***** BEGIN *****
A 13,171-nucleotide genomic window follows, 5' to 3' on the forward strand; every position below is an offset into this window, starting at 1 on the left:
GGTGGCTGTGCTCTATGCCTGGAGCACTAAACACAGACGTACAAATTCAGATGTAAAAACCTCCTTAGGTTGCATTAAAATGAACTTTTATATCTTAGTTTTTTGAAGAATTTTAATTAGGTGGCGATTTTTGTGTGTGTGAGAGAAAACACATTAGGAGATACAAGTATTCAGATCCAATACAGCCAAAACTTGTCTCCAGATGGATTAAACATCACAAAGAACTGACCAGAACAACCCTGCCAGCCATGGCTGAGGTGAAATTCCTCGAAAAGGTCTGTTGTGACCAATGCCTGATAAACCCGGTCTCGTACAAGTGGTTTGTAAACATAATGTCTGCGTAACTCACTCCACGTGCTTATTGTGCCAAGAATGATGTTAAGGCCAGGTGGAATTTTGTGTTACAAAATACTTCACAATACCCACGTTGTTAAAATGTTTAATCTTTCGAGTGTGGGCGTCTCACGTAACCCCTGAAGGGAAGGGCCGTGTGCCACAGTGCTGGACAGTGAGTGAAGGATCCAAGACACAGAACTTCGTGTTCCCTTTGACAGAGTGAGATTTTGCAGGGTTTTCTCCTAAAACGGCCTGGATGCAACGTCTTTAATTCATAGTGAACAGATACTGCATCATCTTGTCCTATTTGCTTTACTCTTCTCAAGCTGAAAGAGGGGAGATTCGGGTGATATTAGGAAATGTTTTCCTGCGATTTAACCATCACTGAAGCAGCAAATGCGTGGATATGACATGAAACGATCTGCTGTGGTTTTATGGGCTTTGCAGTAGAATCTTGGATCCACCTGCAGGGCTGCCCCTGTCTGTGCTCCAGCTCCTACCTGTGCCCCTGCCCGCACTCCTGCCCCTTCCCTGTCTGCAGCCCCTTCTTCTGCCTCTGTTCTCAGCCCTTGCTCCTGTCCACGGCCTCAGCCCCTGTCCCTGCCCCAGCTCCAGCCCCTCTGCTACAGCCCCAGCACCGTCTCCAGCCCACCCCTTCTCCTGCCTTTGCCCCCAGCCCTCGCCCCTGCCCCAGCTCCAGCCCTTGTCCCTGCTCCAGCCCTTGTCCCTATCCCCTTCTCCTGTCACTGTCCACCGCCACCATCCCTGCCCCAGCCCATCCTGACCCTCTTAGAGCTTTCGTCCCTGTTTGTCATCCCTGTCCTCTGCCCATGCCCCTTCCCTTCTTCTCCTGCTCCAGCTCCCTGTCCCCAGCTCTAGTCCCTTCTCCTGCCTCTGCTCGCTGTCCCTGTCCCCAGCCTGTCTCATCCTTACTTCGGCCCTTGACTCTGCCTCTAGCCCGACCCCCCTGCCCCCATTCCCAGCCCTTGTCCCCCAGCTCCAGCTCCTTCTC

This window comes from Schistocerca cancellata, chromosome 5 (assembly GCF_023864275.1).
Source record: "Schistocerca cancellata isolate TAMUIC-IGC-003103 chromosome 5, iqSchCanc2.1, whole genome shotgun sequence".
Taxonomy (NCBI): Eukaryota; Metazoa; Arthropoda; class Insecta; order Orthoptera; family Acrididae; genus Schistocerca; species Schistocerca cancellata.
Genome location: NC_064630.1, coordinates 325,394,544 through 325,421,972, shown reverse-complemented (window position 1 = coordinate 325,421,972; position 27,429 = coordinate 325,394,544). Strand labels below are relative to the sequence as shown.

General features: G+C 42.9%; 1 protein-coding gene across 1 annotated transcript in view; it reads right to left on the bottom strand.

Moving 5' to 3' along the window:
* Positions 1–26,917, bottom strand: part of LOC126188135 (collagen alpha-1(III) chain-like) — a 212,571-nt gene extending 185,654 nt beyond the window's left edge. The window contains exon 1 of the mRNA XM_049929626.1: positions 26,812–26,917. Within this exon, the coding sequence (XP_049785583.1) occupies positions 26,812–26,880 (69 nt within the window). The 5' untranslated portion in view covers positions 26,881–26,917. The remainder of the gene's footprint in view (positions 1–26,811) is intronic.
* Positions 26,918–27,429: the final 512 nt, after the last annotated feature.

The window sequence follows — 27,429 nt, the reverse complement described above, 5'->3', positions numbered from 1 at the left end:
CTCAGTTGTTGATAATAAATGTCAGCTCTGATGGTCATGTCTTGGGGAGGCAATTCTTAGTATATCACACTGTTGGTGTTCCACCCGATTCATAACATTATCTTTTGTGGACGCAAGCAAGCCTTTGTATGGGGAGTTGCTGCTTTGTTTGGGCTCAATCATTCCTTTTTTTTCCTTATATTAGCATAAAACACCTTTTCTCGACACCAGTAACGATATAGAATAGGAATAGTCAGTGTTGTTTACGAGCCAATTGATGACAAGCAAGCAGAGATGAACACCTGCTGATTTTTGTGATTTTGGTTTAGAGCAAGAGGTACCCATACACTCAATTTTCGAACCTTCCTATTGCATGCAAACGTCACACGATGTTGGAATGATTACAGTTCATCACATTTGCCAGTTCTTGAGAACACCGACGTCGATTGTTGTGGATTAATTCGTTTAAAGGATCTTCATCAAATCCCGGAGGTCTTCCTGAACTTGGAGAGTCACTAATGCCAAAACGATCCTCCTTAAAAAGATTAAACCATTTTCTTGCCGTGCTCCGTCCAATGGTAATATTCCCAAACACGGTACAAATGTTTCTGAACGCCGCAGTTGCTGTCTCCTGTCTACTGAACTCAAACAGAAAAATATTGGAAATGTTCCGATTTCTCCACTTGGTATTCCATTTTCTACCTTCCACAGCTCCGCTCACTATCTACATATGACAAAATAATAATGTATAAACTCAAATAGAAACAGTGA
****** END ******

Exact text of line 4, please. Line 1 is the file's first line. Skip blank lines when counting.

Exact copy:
Source record: "Schistocerca cancellata isolate TAMUIC-IGC-003103 chromosome 5, iqSchCanc2.1, whole genome shotgun sequence".